EAG will be described later;
R1, R2 and R3 represent simple bonds or groups other than hydrogen atoms. In the latter case, preferred groups include, for example, alkyl groups, aralkyl groups (these may be substituted or unsubstituted alkyl groups or aralkyl groups, including, for example, a methyl group, trifluoromethyl group, benzyl group, chloromethyl group, dimethylaminomethyl group, ethoxycarbonylmethyl group, aminomethyl group, acetylaminomethyl group, ethyl group, 2-(4-dodecanoylaminophenyl)ethyl group, carboxyethyl group, allyl group, 3,3,3-trichloropropyl group, n-propyl group, isopropyl group, n-butyl group, isobutyl group, sec-butyl group, t-butyl group, n-pentyl group, sec-pentyl group, t-pentyl group, cyclopentyl group, n-hexyl group, sec-hexyl group, t-hexyl group, cyclohexyl group, n-octyl group, sec-octyl group, t-octyl group, n-decyl group, n-undecyl group, n-dodecyl group, n-tetradecyl group, n-pentadecyl group, n-hexadecyl group, sec-hexadecyl group, t-hexadecyl group, n-octadecyl group, t-octadecyl group, etc.), alkenyl groups (these may be substituted or unsubstituted alkenyl groups, including, for example, a vinyl group, 2-chlorovinyl group, 1-methylvinyl group, 2-cyanovinyl group, cyclohexen-1-yl group), alkynyl groups (these may be substituted or unsubstituted alkynyl groups, including, for example, an ethynyl group, 1-propynyl group, 2-ethoxycarbonylethynyl group), aryl groups (these may be substituted or unsubstituted aryl groups, including, for example, a phenyl group, naphthyl group, 30hydroxyphenyl group, 3-chlorophenyl group, 4-acetylaminophenyl group, 4-hexadecanesulfonylaminophenyl group, 2-methanesulfonyl-4-nitrophenyl group, 3-nitrophenyl group, 4-methoxyphenyl group, 4-acetylaminophenyl group, 4-methanesulfonylphenyl group, 2,4-dimethylphenyl group, 4-tetradecyloxyphenyl group), heterocyclic groups (these may be substituted or unsubstituted heterocyclic groups, including, for example, a 1-imidazolyl group, 2-furyl group, 2-pyridyl group, 5-nitro-2-pyridyl group, 3-pyridyl group, 3,5-dicyano-2-pyridyl group, 5-tetrazolyl group, 5-phenyl-1-tetrazolyl group, 2benzothiazolyl group, 2-benzimidazolyl group, 2-benzoxazolyl group, 2-oxazolin-2-yl group, morpholino group, etc.), acyl groups (these may be substituted or unsubstituted acyl groups, including, for example, an acetyl group, propionyl group, butyrolyl group, isobutyroyl group, 2,2-dimethylpropionyl group, benzoyl group, 3,5-dichlorobenzyl group, 3-acetylamino-4-methoxybenzoyl group, 4-methylbenzoyl group, 4-methoxy-3-sulfobenzoyl group, etc.), sulfonyl groups (these may be substituted or unsubstituted sulfonyl groups, including, for example, a methaensulfonyl group, ethanesulfonyl group, chloromethanesulfonyl group, propanesulfonyl group, butanesulfonyl group, n-octanesulfonyl group, n-dodecanesulfonyl group, n-hexadecanesulfonyl group, benzenesulfonyl group, 4-toluenesulfonyl group, 4-n-dodecyloxybenzenesulfonyl group, etc.), carbamoyl groups (these may be substituted or unsubstituted carbamoyl groups, including, for example, a carbamoyl group, methylcarbamoyl group, dimethylcarbamoyl group, bis-(2-methoxyethyl)carbamoyl group, diethylcarbamoyl group, cyclohexylcarbamoyl group, di-n-octylcarbamoyl group, 3-dodecyloxypropylcarbamoyl group, hexadecylcarbamoyl group, 3-(2,4-di-t-pentylphenoxy)propylcarbamoyl group, 3-octanesulfonylaminophenylcarbamoyl group, di-n-octadecylcarbamoyl group, etc.), sulfamoyl groups (these may be substituted or unsubstituted sulfamoyl groups, including, for example, a sulfamoyl group, methylsulfamoyl group, dimethylsulfamoyl group, diethylsulfamoyl group, bis-(2-methoxyethyl)sulfamoyl group, di-n-butylsulfamoyl group, methyl-n-octylsulfamoyl group, n-hexadecylmethylsulfamoyl group, 3-ethoxypropylmethylsulfamoyl group, N-phenyl-N-methylsulfamoyl group, 4-decyloxyphenylsulfamoyl group, methyloctadecylsulfamoyl group, etc.). Moreover, any of R1, R2, R3 and EAG may be linked to form a 3- to 8-membered ring.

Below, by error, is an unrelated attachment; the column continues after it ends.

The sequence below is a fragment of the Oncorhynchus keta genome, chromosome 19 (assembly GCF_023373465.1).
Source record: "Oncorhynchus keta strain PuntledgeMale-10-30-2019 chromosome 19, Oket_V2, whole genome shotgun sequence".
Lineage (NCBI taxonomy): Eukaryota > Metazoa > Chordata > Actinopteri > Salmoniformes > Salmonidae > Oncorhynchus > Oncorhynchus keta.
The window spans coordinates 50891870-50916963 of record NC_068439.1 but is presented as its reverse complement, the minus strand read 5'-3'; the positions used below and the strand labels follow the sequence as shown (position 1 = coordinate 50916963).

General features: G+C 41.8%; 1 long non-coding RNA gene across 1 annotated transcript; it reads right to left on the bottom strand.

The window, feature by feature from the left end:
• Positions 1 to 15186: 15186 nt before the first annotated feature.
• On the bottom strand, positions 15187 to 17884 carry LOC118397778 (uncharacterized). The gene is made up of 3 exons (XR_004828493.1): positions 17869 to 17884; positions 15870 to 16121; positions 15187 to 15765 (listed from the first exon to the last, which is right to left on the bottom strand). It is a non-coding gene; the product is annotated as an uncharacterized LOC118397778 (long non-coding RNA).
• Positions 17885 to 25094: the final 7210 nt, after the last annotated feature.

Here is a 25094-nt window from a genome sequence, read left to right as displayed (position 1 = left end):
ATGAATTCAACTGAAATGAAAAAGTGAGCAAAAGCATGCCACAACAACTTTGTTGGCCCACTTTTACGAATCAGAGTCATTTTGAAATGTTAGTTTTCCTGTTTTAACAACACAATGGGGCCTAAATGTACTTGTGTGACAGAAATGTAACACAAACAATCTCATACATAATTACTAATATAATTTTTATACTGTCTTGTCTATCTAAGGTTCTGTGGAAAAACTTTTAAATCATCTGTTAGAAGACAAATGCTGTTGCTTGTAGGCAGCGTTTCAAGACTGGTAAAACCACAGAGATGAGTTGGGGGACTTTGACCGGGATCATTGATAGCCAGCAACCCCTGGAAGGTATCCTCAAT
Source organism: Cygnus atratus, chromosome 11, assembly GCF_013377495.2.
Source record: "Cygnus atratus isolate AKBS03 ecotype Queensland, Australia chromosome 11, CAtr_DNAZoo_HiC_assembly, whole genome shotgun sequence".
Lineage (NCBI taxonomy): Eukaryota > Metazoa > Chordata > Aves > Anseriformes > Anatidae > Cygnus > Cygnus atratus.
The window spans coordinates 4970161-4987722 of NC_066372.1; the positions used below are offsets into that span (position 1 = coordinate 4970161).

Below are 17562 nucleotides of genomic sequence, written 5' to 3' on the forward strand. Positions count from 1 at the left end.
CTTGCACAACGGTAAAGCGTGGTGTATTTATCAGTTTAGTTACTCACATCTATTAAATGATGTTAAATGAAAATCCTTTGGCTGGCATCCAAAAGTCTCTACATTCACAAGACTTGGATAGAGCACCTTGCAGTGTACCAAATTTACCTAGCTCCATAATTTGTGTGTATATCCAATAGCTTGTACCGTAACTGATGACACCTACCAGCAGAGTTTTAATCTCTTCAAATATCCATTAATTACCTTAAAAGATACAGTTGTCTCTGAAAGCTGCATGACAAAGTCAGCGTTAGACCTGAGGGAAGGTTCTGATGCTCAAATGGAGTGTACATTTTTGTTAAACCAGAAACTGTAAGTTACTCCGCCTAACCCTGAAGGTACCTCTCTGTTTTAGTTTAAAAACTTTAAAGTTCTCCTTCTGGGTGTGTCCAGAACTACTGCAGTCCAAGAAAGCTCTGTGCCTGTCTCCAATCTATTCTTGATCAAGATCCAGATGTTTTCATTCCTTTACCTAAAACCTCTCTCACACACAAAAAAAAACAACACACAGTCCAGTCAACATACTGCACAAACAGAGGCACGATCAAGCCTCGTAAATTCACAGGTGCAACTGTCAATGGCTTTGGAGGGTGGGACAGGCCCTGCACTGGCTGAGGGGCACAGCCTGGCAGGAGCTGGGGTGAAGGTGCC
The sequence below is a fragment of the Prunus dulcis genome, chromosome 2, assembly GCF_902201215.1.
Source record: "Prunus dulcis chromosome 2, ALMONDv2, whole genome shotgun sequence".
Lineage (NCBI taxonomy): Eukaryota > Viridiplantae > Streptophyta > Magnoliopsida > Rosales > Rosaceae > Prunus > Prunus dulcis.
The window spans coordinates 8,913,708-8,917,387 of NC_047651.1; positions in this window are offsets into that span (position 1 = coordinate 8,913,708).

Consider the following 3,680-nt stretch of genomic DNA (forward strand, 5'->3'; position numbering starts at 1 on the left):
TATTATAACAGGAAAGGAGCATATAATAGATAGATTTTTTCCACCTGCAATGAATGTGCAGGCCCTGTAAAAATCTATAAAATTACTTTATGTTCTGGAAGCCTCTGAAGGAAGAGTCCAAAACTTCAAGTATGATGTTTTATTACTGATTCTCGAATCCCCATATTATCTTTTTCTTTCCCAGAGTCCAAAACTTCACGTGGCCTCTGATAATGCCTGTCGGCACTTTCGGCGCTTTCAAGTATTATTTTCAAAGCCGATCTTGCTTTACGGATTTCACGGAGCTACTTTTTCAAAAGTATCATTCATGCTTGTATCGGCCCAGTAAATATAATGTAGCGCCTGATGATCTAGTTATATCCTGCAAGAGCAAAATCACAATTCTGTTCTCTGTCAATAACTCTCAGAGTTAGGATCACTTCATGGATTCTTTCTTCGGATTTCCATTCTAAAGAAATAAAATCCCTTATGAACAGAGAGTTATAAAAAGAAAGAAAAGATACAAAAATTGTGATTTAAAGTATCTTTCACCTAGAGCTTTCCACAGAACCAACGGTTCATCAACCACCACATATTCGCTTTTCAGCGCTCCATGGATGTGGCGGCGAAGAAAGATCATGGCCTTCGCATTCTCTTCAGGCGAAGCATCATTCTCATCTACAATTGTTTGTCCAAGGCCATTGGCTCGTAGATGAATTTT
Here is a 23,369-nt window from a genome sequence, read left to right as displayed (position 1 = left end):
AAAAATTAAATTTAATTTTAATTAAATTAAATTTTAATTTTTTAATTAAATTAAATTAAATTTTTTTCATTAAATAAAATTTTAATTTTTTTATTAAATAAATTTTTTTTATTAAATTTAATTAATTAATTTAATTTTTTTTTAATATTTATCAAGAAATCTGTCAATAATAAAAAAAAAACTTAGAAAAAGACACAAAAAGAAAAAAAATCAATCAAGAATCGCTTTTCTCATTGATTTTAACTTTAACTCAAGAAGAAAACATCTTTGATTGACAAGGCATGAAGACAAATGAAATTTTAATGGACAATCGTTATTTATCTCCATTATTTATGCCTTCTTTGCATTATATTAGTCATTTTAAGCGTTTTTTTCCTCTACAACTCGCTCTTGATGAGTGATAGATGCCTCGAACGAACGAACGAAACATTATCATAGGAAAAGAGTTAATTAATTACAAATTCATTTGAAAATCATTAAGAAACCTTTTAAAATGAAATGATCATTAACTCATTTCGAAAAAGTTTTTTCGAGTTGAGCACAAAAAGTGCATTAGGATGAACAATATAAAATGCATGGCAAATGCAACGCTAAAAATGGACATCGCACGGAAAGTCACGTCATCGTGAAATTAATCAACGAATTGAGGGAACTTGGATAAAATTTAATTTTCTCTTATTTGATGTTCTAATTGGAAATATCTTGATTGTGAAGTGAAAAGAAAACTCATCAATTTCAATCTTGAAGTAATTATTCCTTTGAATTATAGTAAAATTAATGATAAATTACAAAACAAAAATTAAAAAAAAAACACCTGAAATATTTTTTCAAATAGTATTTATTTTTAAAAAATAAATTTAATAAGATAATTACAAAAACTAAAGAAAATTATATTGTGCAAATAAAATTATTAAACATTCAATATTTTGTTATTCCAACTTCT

When, in general formula (I), (CG)m and [(Time)t --(CG)n ]p are bonded to a PWR moiety represented by general formula (II), they are bonded to at least one of R1, R2, R3 and EAG in formula (II).
With respect to the function and synthesis, the PWR unit represented by general formula (II) is preferably a unit represented by general formula (III): ##STR8## wherein Y represents a divalent linking group, preferably a ##STR9## or an --SO2 -- group; R4 represents an atomic group necessary for forming a 5- to 8-membered simple or condensed heterocyclic ring; and X and EAG each is defined as in formula (II).
Examples of preferred heterocyclic rings formed from R4, X, N and Y are shown below, and EAG is also included. ##STR10## wherein R5, R6 and R7, which may be the same or different, each represents a hydrogen atom, alkyl group, aryl group or heterocyclic group, and R8 represents an acyl group or a sulfonyl group, etc.
Where (CG)m and [(Time)t --(CG)n ]p in general formula (I) are bonded to a PWR unit represented by the general formula (III), they are bonded to at least one of R3, R4 and EAG in formula (III).
The EAG is now described in greater detail.